• Glucagonoma – A tumor that secretes glucagon, a hormone that raises levels of glucose in the blood, often leading to a rash.

Symptoms of Pancreatic Cancer

Each person experiences symptoms differently, and some symptoms may resemble other conditions or medical problems. The most common symptoms include:

  • Pain in the upper abdomen or upper back
  • Loss of appetite
  • Weight loss
  • Jaundice (yellow skin and eyes, and dark urine)
  • Indigestion
  • Nausea
  • Vomiting
  • Extreme fatigue

Diagnosing Pancreatic Cancer

With an accurate diagnosis of your stage and type of pancreatic cancer, we can help you decide on the best action to take in treating your cancer.

Your physician will begin with a thorough history and physical examination and recommend one or more of the following to obtain further information:

  • Ultrasound (also called sonography) – A diagnostic imaging technique that uses high-frequency sound waves to create an image of the internal organs. Ultrasounds are used to view internal organs of the abdomen such as the liver, pancreas, spleen and kidneys and to assess blood flow through various vessels. The ultrasound may be performed using an external or internal device:
    • Transabdominal ultrasound – The physician places an ultrasound device on the abdomen to create the image of the pancreas.
    • Endoscopic ultrasound (EUS) – At UC Health, we have a physician who specializes in endoscopic ultrasound (EUS). The physician inserts an endoscope, a small, flexible tube with an ultrasound device at the tip, through the mouth and stomach, and into the small intestine. As the physician slowly withdraws the endoscope, sound waves create images of the pancreas to tell us the size of a tumor and how far it has grown into surrounding tissue.
    • Computed tomography scan (CT or CAT scan) – A diagnostic imaging procedure that uses a combination of X-rays and computer technology to produce horizontal images (often called slices) of the body. A CT scan shows detailed images of any part of the body, including the bones, muscles, fat and organs. CT scans are more detailed than general X-rays. At UC health, we have radiologists who specialize in interpreting images of the GI tract and can recognize subtle details to give you an accurate diagnosis.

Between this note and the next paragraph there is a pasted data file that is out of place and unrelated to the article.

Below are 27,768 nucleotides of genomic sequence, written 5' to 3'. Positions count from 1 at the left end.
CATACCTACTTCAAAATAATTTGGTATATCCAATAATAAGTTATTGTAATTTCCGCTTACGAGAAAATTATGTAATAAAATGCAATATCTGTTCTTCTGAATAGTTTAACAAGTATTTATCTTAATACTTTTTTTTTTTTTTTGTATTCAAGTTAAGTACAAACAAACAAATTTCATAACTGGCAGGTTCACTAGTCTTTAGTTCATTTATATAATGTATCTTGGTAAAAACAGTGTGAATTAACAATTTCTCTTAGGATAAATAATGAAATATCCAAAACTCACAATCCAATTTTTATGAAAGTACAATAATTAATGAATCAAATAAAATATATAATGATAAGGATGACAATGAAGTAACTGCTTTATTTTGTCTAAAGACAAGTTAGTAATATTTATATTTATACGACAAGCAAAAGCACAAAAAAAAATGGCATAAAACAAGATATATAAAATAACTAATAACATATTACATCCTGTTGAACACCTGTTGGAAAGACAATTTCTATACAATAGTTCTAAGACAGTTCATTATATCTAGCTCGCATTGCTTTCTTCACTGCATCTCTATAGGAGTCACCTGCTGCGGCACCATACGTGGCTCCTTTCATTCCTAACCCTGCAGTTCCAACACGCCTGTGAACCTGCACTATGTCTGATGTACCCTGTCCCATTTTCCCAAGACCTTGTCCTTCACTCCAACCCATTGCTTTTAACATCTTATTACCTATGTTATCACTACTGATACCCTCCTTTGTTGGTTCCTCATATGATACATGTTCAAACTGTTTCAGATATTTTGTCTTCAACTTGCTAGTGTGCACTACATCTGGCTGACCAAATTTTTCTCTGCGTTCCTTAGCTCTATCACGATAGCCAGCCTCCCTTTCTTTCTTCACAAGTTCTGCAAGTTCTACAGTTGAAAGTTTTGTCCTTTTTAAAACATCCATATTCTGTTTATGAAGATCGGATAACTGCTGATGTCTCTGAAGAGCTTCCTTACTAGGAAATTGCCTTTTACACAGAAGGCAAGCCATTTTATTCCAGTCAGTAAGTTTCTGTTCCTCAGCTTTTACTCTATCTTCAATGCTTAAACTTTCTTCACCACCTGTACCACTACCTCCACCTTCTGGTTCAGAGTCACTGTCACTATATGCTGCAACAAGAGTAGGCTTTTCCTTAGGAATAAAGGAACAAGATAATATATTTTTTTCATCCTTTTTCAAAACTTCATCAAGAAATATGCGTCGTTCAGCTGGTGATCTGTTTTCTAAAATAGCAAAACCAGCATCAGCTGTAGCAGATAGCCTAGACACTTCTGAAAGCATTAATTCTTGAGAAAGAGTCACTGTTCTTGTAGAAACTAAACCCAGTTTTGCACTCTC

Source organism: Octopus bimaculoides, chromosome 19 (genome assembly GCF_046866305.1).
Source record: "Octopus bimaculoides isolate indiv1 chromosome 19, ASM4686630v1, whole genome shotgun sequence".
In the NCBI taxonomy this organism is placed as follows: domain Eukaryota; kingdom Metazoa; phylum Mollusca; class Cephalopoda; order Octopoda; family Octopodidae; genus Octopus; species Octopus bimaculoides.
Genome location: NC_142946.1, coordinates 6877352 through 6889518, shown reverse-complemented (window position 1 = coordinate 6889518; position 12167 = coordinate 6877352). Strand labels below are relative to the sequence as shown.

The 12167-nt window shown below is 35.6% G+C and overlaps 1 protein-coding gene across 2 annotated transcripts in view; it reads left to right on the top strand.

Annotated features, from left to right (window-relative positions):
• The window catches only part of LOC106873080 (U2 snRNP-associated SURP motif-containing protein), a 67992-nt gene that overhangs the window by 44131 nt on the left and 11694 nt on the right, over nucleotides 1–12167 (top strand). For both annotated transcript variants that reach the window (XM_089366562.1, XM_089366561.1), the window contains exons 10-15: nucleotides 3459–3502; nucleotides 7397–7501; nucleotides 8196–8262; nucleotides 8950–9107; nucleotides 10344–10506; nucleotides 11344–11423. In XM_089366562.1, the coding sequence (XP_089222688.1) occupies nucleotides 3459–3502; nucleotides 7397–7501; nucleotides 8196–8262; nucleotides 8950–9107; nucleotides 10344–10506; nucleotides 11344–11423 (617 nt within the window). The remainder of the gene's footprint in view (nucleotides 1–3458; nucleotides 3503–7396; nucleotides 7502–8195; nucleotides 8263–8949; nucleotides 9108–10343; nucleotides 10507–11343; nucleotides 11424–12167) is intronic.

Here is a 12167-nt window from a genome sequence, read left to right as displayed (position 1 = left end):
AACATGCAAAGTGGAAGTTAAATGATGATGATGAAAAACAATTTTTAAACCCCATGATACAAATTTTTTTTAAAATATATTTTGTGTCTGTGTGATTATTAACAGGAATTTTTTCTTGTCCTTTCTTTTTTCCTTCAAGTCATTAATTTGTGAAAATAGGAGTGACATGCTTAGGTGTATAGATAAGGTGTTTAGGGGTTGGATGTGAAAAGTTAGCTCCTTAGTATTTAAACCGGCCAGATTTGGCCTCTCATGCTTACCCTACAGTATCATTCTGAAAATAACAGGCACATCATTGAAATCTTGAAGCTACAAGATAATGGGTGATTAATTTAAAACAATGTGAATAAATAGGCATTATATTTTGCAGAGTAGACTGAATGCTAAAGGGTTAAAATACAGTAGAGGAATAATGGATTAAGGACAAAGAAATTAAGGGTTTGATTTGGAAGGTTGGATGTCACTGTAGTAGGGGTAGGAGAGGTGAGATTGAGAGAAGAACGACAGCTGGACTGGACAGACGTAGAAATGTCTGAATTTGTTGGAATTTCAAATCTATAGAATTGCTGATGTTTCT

• Magnetic resonance imaging (MRI) – A diagnostic procedure that uses a combination of large magnets, radiofrequencies, and a computer to produce detailed images of organs and structures within the body.
    • Endoscopic retrograde cholangiopancreatography (ERCP) – A procedure that helps your physician to diagnose and treat problems in the liver, gallbladder, bile ducts and pancreas. The procedure combines X-ray and an endoscope – a long, flexible, lighted tube. The scope is guided through the mouth and throat, then through the esophagus, stomach and duodenum. The physician can examine the inside of these organs and detect any abnormalities. A tube is then passed through the scope, and a dye is injected which will allow the internal organs to appear on an X-ray.
    • Percutaneous transhepatic cholangiography (PTC) – A needle is inserted through the skin and into the liver, where a dye is deposited and bile duct structures connected to the liver can be viewed by X-ray.
    • Pancreas biopsy – A procedure in which a sample of pancreatic tissue is removed (with a needle or during surgery) for examination under a microscope.
    • Special blood tests
    • Positron emission tomography (PET) – A type of nuclear medicine procedure. A tiny amount of a radioactive substance, called a radioactive tracer, helps evaluate the function of a particular organ or tissue, as well as its biochemical properties. PET may detect biochemical changes in an organ or tissue that can identify a disease process before other imaging techniques can detect anatomical changes.

Treating Pancreatic Cancer